On the long road to change, we encounter twists and turns, roadblocks and detours. Right now, on the way to changing the way we allocate Atlantic menhaden among fishermen and other predators in the ocean (e.g., striped bass), we are at a crossroads.
For well over a decade, the ASMFC’s Menhaden Management Board has been stalled at the intersection of “the most important fish in the sea” and the largest commercial fishery on the east coast, unsure of where to go or how to get there.
But finally we’re moving. The vehicle for change is Draft Amendment 3 to the Interstate Menhaden Plan – which offers the public a choice between a fast lane to “ecological reference points” (ERPs) and a slower, uncharted route – and it goes out for comment and hearings up and down the coast later this month. So it’s time for the many thousands of fishermen and environmentalists, who’ve been leaning on the horn for so many years, to get out and give the ASMFC a push.
During the years of gridlock, a consensus emerged among dozens of independent fishery scientists around a path forward, a practicable approach to setting population targets and catch limits for forage species like menhaden. It’s a common sense ‘rule of thumb’ based on the ecological importance of prey fish and the impacts of fishing on predator-prey relationships, a science-based approach that accommodates the needs (if not the wants) of the fishing industry and is ready to be implemented right away. It’s an approach we described in our 2015 report, Resource Sharing: The Berkeley Criterion: fishing limits designed to maintain the menhaden population at 75% of its un-fished level, considerably higher than the conventional MSY level (~40%).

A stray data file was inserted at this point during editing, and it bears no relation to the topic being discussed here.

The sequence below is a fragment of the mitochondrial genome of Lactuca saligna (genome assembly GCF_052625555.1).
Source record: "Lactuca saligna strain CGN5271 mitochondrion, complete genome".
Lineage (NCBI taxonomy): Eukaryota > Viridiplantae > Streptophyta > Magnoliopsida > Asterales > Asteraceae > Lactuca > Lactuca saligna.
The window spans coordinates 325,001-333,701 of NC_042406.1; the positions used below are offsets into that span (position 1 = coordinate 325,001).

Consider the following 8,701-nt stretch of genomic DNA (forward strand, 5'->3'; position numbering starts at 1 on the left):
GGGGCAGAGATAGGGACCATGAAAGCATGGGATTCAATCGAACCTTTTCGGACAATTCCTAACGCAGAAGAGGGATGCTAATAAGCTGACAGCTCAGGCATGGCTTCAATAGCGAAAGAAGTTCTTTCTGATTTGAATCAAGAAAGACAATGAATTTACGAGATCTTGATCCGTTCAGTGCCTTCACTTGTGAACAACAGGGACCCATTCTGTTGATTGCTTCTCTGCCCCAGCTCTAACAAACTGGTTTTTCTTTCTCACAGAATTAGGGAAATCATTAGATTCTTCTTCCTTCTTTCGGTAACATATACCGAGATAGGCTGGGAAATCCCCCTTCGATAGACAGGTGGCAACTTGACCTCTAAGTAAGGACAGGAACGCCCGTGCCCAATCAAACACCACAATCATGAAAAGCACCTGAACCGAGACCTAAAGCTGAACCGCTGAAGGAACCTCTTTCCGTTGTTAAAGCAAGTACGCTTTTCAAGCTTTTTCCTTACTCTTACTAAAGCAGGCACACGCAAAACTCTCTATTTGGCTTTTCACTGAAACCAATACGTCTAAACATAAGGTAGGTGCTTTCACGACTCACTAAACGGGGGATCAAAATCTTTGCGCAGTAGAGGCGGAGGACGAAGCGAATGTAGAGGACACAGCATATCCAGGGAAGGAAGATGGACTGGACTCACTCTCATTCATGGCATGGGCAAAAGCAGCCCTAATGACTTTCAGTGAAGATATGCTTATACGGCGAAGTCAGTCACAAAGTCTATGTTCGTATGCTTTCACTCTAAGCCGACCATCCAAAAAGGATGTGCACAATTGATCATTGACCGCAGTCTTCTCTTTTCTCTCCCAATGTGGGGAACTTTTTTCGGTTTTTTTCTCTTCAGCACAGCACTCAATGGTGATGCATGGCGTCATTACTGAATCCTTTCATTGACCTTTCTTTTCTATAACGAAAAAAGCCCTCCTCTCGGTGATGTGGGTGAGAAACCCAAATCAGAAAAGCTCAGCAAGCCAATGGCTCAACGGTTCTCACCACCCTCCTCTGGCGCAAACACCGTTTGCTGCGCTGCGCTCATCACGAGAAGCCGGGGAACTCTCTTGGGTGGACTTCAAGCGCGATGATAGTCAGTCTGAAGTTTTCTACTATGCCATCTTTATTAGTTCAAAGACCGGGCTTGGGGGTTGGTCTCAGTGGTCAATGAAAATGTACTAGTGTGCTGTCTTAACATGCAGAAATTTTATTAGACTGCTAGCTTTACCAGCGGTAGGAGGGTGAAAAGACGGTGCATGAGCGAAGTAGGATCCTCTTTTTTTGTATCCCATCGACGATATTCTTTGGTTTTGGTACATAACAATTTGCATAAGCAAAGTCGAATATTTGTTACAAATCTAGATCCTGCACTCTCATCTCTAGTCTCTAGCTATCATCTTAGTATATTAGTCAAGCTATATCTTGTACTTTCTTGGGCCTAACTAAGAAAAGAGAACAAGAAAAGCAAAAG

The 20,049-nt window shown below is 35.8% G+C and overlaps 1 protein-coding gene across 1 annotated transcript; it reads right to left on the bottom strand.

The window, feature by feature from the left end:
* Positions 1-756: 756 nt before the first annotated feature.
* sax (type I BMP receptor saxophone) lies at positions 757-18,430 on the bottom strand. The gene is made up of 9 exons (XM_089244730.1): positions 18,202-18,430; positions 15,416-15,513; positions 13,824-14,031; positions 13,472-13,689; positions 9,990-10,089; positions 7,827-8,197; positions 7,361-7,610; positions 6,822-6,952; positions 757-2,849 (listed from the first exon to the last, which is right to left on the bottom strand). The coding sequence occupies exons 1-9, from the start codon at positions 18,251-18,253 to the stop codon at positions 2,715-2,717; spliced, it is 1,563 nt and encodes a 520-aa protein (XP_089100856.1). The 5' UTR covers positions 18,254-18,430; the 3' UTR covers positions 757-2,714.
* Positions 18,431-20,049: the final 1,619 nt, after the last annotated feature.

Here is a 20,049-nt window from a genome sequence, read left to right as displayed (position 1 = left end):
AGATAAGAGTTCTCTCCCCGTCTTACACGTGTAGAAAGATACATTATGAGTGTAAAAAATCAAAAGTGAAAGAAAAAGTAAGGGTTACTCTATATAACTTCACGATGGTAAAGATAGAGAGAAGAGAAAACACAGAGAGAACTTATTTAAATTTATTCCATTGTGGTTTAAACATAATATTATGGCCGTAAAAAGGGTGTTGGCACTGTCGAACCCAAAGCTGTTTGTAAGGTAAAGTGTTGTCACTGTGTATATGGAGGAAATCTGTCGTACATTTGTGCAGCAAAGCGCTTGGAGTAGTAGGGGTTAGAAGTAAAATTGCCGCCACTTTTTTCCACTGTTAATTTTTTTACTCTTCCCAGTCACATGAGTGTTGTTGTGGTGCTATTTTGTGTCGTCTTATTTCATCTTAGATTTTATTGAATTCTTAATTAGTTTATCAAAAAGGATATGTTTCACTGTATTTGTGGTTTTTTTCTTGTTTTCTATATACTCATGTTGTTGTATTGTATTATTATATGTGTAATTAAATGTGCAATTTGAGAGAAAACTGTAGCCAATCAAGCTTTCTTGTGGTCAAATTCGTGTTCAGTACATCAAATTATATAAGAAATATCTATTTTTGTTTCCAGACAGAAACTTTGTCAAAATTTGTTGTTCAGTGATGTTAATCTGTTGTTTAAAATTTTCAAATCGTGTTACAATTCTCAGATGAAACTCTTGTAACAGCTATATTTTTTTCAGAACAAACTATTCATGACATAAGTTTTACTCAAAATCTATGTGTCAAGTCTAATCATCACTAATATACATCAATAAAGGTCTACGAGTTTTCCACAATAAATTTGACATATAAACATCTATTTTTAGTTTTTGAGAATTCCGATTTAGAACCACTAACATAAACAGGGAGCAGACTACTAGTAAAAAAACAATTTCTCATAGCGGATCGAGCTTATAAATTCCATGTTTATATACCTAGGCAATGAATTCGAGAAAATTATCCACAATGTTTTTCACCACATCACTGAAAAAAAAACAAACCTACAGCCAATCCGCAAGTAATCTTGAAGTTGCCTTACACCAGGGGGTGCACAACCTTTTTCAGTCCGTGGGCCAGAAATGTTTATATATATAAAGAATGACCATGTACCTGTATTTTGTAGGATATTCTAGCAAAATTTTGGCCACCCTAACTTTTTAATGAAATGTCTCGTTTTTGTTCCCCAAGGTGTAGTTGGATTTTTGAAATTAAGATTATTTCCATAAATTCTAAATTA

If adopted, these reference points would stay in place while a team of ASMFC scientists develops multi-species models and evaluates their ability to suggest ERPs more specific to menhaden. This work will be completed by the next stock assessment in 2019, after which the results will be peer reviewed and then tested through what’s called a Management Strategy Evaluation. If adopted by the ASMFC, they likely would not be implemented before 2022.
The strongest argument against delay is the prospect of the fishery being managed another 5 years or more using the current, single-species reference points, which would allow for a more than 40% increase over current catch levels, resulting in a loss of the growth in the menhaden stock we’ve seen in recent years.
With interim ERPs, we’ll keep reasonable limits on the fishery, leaving hundreds of millions more menhaden in the water for predators while allowing fishing at sustainable levels.
This is the choice being put to the public in Amendment 3. Where will the Menhaden Board decide to go when it finalizes the amendment at a special meeting in Baltimore on November 14th? Straight to ERPs in 2018 or take a turn that won’t get us where we want to be for at least another 5 years?
We’re at a crossroads. This is the chance we’ve been waiting for, working for, all these years. Hearings will start soon, so check the Wild Oceans web site regularly for news and blogs on Menhaden Amendment 3, sign up for action alerts, and make your voice heard.